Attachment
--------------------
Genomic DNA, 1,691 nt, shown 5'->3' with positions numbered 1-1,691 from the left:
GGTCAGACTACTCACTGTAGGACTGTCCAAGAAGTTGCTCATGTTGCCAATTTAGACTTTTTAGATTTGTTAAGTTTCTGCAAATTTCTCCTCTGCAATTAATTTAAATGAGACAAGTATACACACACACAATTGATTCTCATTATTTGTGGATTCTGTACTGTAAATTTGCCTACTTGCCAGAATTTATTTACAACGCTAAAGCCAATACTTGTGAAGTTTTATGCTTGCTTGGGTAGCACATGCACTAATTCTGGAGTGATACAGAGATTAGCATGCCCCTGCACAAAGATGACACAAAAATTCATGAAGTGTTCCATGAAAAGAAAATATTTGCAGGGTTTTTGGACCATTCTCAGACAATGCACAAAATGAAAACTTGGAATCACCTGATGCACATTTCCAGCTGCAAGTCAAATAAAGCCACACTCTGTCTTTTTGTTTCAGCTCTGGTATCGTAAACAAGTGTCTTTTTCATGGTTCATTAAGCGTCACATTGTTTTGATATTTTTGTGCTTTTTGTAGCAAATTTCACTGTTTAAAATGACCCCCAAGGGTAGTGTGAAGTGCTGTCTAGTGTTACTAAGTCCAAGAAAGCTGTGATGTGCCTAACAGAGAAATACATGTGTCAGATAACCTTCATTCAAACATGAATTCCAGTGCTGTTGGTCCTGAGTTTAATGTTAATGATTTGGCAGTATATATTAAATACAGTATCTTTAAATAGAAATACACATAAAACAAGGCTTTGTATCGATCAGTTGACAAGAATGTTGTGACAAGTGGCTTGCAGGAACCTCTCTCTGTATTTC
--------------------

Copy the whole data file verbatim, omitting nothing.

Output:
Genomic DNA, 1,691 nt, shown 5'->3' with positions numbered 1-1,691 from the left:
GGTCAGACTACTCACTGTAGGACTGTCCAAGAAGTTGCTCATGTTGCCAATTTAGACTTTTTAGATTTGTTAAGTTTCTGCAAATTTCTCCTCTGCAATTAATTTAAATGAGACAAGTATACACACACACAATTGATTCTCATTATTTGTGGATTCTGTACTGTAAATTTGCCTACTTGCCAGAATTTATTTACAACGCTAAAGCCAATACTTGTGAAGTTTTATGCTTGCTTGGGTAGCACATGCACTAATTCTGGAGTGATACAGAGATTAGCATGCCCCTGCACAAAGATGACACAAAAATTCATGAAGTGTTCCATGAAAAGAAAATATTTGCAGGGTTTTTGGACCATTCTCAGACAATGCACAAAATGAAAACTTGGAATCACCTGATGCACATTTCCAGCTGCAAGTCAAATAAAGCCACACTCTGTCTTTTTGTTTCAGCTCTGGTATCGTAAACAAGTGTCTTTTTCATGGTTCATTAAGCGTCACATTGTTTTGATATTTTTGTGCTTTTTGTAGCAAATTTCACTGTTTAAAATGACCCCCAAGGGTAGTGTGAAGTGCTGTCTAGTGTTACTAAGTCCAAGAAAGCTGTGATGTGCCTAACAGAGAAATACATGTGTCAGATAACCTTCATTCAAACATGAATTCCAGTGCTGTTGGTCCTGAGTTTAATGTTAATGATTTGGCAGTATATATTAAATACAGTATCTTTAAATAGAAATACACATAAAACAAGGCTTTGTATCGATCAGTTGACAAGAATGTTGTGACAAGTGGCTTGCAGGAACCTCTCTCTGTATTTC